This weekend we welcome Fr. Jerry Bensman at the 4:30pm Mass at St. Joseph and Fr. Eric Roush at the 8:00am Mass at St. John and the 10:00am Mass at St. Joseph. Next weekend (April 24/25) Fr. Eric Wood (who joined us for Easter) will have the Masses at St. Lawrence and Immaculate Conception. It is a blessing to have these fine priests assist us so that Fr. Jedidiah and I can sneak away. We are allotted three weekends off each year and it isn’t always easy to find substitutes. Please help me thank them for their generous service to Christ and His Church.
Next weekend (April 24/25) I’ll be in Connecticut for my younger brother’s wedding. It is an honor and blessing to get to offer the wedding Mass for him and his fiancé. If you think of it, please say a prayer for Trevor and Heather as they begin a new chapter of their lives as a married couple.
We are always beginning new chapters in our lives. Life regularly changes and part of life and maturity is learning how to adapt and regularly find a new normal. Marriage is probably the biggest change that most people go through, but there are constant other changes in life: new jobs, graduation, moving, and more.
During the Easter season we can try to look at all changes through the lens of Jesus’ death and resurrection. It is the greatest change that has ever happened in human history: transformation from death to life. In every change, there is an opportunity to let things die so that new life can be born. It involves clinging to the cross, so that new life could blossom forth. Thinking of my brother, someone once said that a wedding is also a funeral for the single life. The single life dies so that marriage can burst forth.
This happens in our parishes regularly. Things die so that new life can bloom: programs end, so that new ones can bloom. Encountering change in a parish means trusting in the Resurrection of Jesus Christ and acknowledging the pain of death. Suffering and loss are real, but so are hope and renewal.
There are a couple of physical changes that have happened over the past couple months: new bathrooms at St. John, the high altar at St. Joseph, and some new statues at Immaculate Conception. Hopefully these actions are part of a renewal and new life.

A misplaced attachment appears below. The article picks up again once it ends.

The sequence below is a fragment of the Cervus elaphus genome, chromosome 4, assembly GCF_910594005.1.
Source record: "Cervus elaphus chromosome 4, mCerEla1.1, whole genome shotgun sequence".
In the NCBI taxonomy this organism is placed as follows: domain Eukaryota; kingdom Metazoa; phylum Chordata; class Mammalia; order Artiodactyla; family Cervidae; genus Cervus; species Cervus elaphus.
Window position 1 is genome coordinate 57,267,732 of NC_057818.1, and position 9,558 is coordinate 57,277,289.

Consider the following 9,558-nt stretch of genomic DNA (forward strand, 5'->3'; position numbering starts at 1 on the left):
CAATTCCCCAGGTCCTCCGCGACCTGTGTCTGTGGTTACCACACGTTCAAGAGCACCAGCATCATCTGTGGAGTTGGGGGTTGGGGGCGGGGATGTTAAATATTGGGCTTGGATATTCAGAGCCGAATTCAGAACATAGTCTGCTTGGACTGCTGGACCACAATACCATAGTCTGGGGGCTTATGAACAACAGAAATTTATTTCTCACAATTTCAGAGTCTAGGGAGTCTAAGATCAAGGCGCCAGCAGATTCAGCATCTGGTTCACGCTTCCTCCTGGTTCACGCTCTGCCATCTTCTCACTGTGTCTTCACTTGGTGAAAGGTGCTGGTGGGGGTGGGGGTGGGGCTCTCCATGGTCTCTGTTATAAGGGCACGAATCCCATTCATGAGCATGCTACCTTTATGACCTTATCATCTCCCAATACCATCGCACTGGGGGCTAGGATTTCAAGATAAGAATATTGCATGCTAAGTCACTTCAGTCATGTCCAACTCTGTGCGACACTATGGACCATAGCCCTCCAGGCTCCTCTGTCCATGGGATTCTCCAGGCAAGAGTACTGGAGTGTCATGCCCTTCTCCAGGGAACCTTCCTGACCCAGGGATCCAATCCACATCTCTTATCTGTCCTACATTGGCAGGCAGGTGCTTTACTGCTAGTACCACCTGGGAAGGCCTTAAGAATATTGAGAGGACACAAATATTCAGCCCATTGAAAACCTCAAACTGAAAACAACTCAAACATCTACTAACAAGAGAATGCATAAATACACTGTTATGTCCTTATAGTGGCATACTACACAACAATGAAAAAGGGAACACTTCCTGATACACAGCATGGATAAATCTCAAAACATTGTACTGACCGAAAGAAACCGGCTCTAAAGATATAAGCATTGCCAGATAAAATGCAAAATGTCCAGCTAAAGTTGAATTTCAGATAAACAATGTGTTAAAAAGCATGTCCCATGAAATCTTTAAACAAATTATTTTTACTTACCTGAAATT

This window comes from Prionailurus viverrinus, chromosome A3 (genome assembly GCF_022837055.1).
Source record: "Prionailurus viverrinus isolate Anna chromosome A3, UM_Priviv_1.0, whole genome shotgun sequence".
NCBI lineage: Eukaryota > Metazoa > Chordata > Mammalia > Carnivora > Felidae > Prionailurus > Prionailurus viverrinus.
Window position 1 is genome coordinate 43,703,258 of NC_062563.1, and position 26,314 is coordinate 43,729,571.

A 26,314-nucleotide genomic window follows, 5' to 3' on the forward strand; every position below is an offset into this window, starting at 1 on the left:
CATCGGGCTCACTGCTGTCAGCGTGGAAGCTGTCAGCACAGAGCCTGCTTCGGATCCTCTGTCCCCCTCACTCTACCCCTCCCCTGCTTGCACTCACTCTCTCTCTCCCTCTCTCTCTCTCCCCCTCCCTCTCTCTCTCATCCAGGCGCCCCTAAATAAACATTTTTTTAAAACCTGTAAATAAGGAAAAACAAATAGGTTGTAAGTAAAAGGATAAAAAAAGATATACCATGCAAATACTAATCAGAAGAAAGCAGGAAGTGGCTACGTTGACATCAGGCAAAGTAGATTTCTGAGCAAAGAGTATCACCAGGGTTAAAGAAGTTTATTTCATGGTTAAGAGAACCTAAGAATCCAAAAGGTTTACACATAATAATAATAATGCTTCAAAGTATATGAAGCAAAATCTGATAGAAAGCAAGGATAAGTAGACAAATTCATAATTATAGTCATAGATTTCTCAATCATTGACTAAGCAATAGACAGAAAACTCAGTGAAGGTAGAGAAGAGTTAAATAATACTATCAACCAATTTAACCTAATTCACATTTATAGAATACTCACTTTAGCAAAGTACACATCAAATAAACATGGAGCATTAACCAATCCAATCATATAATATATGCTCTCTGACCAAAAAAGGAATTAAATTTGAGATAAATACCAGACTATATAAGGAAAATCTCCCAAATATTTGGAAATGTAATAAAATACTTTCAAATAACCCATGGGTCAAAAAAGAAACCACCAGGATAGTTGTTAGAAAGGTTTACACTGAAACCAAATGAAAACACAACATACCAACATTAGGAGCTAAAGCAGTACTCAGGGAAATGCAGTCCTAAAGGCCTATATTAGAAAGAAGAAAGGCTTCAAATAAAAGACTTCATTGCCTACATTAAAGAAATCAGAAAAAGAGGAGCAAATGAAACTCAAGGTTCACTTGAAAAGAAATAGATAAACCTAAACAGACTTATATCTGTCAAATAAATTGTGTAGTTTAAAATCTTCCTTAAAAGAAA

For those who weren’t at Mass last weekend at Immaculate Conception, there are new statues of Mary and Joseph in the sanctuary. These statues were given to me by the pastor of a parish in Cincinnati. They were in bad shape, very bad shape. Someone in Columbus repainted them and I am stunned by his artistry. The statues turned out beautifully. Last weekend they were placed next to the current statues and we solicited some feedback.
There were some hesitations expressed by parishioners. Some thought the new St. Joseph statue didn’t look as masculine as the old one. Also the old statue of Mary is the image of the Immaculate Conception which fits the Church. Finally there were historical concerns. These were the statues from the old church, let’s hang on to the history.
Despite some hesitations, the responses I received were very positive, especially the Mary statue. People like the colors in the new statues and the fact that Mary is holding the Christ child. Also a new St. Joseph statue solves the missing lilies/staff in the old St. Joseph statue.
In speaking with pastoral council, we will keep the new statues in the sanctuary for the time being. The old statues will be repurposed and kept in public view for parishioners. There is always the possibility that they could be moved back. Also we will look into repainting the Sacred Heart statue to beautify it. Also we are looking at options to enhance the crucifix over the tabernacle.
Sincerely in Christ,
Fr. Sean Wilson